The hardware support for VMware Cloud on Dell EMC will eventually expand to include other systems beyond the VxRail, according to company officials.
The VMware SDDC software touches on everything from compute and storage to networking and are powered by the company’s vSphere, NSX and vSAN products. Through the subscription-based offering, customers will be able to use infrastructure both in the data center and out at the edge in an on-demand nature like in public clouds via what officials call a hybrid cloud control plane.
Control Plane Offers Greater Visibility Into Systems Management
Through the control plane, administrators will give IT staff greater visibility into and management of all systems on-premises, officials said.
Dell’s deeper push into the hybrid cloud space fits with the company’s history of working with a broad range of partners, according to Charles King, principal analyst of Pund-IT.
“Dell’s focus on the cloud has always been an agnostic view of cloud platform providers and engaging with as many of those providers as possible,” King told eWEEK.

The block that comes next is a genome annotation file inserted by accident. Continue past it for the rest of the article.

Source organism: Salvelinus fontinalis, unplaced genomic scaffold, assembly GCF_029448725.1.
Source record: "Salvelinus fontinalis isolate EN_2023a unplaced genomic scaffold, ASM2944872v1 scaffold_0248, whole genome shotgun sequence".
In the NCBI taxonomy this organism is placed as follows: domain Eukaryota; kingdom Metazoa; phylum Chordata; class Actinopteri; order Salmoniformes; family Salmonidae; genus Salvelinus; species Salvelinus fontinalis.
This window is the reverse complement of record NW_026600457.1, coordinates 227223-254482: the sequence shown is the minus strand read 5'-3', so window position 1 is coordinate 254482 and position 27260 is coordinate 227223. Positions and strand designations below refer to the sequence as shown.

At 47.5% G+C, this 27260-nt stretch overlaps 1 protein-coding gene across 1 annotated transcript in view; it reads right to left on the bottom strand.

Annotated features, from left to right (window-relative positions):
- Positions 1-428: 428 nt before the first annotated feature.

He noted that Dell several years ago made a brief foray into being a cloud provider, but it got out when it became apparent that it would be difficult to compete with AWS, Azure and other major players and that the company would end up competing with technology partners. With the new cloud efforts, Dell is giving enterprises a way of getting the benefits of cloud in their own data centers and giving them a single tool to manage all of their cloud environments. It gives the customers one less thing to do, King said.
The VMware integration was one of the benefits that Dell officials saw in the $60 billion deal to buy EMC in 2016.
“By bringing hybrid cloud with VMware, it fits well into the midsize- and large-scale customers that Dell has had in its sights since the EMC acquisition,” the analyst said.
Dell’s cloud platforms are available now, while VMware Cloud on Dell EMC is in beta now and will be more widely available in the second half of the year.